- 56. Wallace J. G., Potts R. H., Szamosi J. C., Surette M. G., and Sloboda M., “The murine female intestinal microbiota does not shift throughout the estrous cycle,” PLoS One, vol. 13, no. 7, p. e0200729, 2018.
- 57. Lyman C. C., Holyoak G. R., Meinkoth K., Wieneke X., Chillemi K. A., and Desilva U., “Canine endometrial and vaginal microbiomes reveal distinct and complex ecosystems,” PLoS One, vol. 14, no. 1, p. e0210157, 2019.
- 58. Bradley F. et al., “The vaginal microbiome amplifies sex hormone-associated cyclic changes in cervicovaginal inflammation and epithelial barrier disruption,” Am. J. Reprod. Immunol., vol. 80, no. 1, p. e12863, Jul. 2018.
- 59. Chaban B. et al., “Characterization of the vaginal microbiota of healthy Canadian women through the menstrual cycle,” Microbiome, vol. 2, p. 23, 2014.
- 60. Gajer P. et al., “Temporal dynamics of the human vaginal microbiota,” Sci. Transl. Med., vol. 4, no. 132, 2012.
- 61. Macintyre D. A. et al., “The vaginal microbiome during pregnancy and the postpartum period in a European population,” Sci. Rep., vol. 5, p. 8898, 2015.
- 62. Miller E. A., Beasley D. E., Dunn R. R., and Archie E. A., “Lactobacilli Dominance and Vaginal pH: Why Is the Human Vaginal Microbiome Unique?,” Front. Microbiol., vol. 7, p. 1936, Dec. 2016.
- 63. Huang B., Fettweis J. M., Brooks J. P., Jefferson K. K., and Buck G. A., “The changing landscape of the vaginal microbiome,” Clin. Lab. Med., vol. 34, no. 4, pp. 747–761, Dec. 2014.
- 64. Larsen B. and Monif G. R., “Understanding the bacterial flora of the female genital tract,” Clin. Infect. Dis., vol. 32, no. 4, pp. e69–e77, Feb. 2001.
- 65. Ma B., Forney L. J., and Ravel J., “Vaginal microbiome: rethinking health and disease,” Annu. Rev. Microbiol., vol. 66, no. 1, pp. 371–389, Jun. 2012.
- 66. Green K. A., Zarek S. M., Catherino W. H., and Ph D., “Gynecologic health and disease in relation to the microbiome of the female reproductive tract,” Fertil. Steril., vol. 104, no. 6, pp. 1351–1357, 2015.
- 67. Thomas-White K. J. et al., “Incontinence medication response relates to the female urinary microbiota,” Int. Urogynecol. J., vol. 27, no. 5, pp. 723–733, 2016.
- 68. Pearce M. M., Hilt E. E., and Rosenfeld A. B., “The Female Urinary Microbiome: a Comparison of Women with and without Urgency Urinary Incontinence,” MBio, vol. 5, no. 4, pp. 1–12, 2014.
- 69. Cai R. S., Alexander M. S., and Marson L., “Activation of somatosensory afferents elicit changes in vaginal blood flow and the urethrogenital reflex via autonomic efferents.,” J. Urol., vol. 180, no. 3, pp. 1167–72, Sep. 2008.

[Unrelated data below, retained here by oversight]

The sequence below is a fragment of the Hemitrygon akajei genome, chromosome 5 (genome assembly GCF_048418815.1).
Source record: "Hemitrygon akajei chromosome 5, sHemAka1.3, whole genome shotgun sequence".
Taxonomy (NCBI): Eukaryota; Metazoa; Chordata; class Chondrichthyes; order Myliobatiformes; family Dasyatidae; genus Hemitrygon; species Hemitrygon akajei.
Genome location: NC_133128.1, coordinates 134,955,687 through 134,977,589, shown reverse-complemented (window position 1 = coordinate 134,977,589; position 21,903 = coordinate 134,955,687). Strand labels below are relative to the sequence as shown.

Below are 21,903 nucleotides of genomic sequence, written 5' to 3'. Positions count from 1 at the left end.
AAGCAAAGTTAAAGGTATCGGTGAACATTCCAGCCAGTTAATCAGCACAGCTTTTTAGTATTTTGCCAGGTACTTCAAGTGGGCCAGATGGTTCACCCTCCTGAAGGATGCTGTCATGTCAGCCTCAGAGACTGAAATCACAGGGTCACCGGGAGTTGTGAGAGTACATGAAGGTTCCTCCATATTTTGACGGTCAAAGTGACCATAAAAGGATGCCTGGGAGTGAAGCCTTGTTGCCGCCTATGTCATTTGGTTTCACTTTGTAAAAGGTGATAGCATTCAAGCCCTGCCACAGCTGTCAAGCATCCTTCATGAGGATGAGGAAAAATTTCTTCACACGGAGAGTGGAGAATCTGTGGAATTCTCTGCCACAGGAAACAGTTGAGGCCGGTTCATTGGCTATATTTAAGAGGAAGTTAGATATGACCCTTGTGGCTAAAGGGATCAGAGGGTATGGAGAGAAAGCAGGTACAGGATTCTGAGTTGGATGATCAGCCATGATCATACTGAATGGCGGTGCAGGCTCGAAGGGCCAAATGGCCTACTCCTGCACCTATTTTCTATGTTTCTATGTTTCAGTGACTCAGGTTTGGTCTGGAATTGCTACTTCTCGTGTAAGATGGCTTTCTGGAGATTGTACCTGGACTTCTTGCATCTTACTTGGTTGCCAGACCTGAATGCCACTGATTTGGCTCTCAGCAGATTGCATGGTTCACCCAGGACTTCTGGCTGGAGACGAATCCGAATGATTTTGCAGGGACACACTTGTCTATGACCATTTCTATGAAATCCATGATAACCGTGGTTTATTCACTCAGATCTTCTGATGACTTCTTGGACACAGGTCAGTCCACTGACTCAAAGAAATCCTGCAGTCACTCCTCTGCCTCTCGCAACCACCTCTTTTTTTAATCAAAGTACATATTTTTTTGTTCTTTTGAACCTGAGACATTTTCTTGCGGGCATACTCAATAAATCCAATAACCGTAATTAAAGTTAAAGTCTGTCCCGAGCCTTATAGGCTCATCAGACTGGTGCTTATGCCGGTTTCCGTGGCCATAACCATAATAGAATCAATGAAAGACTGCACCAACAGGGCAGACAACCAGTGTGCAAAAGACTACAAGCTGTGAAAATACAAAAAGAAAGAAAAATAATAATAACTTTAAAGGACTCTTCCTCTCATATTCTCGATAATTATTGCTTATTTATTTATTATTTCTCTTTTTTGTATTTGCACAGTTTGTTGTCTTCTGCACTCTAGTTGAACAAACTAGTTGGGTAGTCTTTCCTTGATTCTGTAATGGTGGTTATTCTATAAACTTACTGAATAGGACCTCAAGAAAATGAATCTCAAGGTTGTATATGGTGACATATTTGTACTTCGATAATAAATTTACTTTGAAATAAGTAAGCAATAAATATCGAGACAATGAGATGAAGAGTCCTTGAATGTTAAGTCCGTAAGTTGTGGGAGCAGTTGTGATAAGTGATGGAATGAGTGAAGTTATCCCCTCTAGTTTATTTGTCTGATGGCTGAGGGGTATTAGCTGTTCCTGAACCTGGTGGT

- 70. Silverman J. D., Roche K., Mukherjee S., and David L. A., “Naught all zeros in sequence count data are the same,” bioRxiv, p. 10.1101/477794, Nov. 2018.
- 71. Kaul A., Mandal S., Davidov O., and Peddada S. D., “Analysis of microbiome data in the presence of excess zeros,” Front. Microbiol., vol. 8, no. 1, p. 2114, Nov. 2017.
- 72. Bai G. et al., “Comparison of storage conditions for human vaginal microbiome studies,” PLoS One, vol. 7, no. 5, p. e36934, May 2012.
- 73. Sergeant M. J., Constantinidou C., Cogan T., Penn C. W., and Pallen M. J., “High-throughput sequencing of 16S rRNA gene amplicons: effects of extraction procedure, primer length and annealing temperature,” PLoS One, vol. 7, no. 5, p. e38094, May 2012.
- 74. Gupta P., Ehlert M. J., Sirls L. T., and Peters K. M., “Percutaneous Tibial Nerve Stimulation and Sacral Neuromodulation: an Update,” Curr. Urol. Rep., vol. 16, p. 4, 2015.
- 75. Zanni P. C. et al., “Animal models for the effective development of atrophic vaginitis therapies: Possibilities and limitations,” Expert Opin. Drug Discov., vol. 9, no. 3, pp. 269–281, 2014.
- 76. Ting A. Y., Blacklock A. D., and Smith P. G., “Estrogen Regulates Vaginal Sensory and Autonomic Nerve Density in the Rat,” Biol. Reprod., vol. 71, no. 4, pp. 1397–1404, Oct. 2004.
- 77. Pessina M. A., Hoyt R. F., Goldstein I., and Traish A. M., “Differential effects of estradiol, progesterone, and testosterone on vaginal structural integrity,” Endocrinology, vol. 147, no. 1, pp. 61–69, 2006.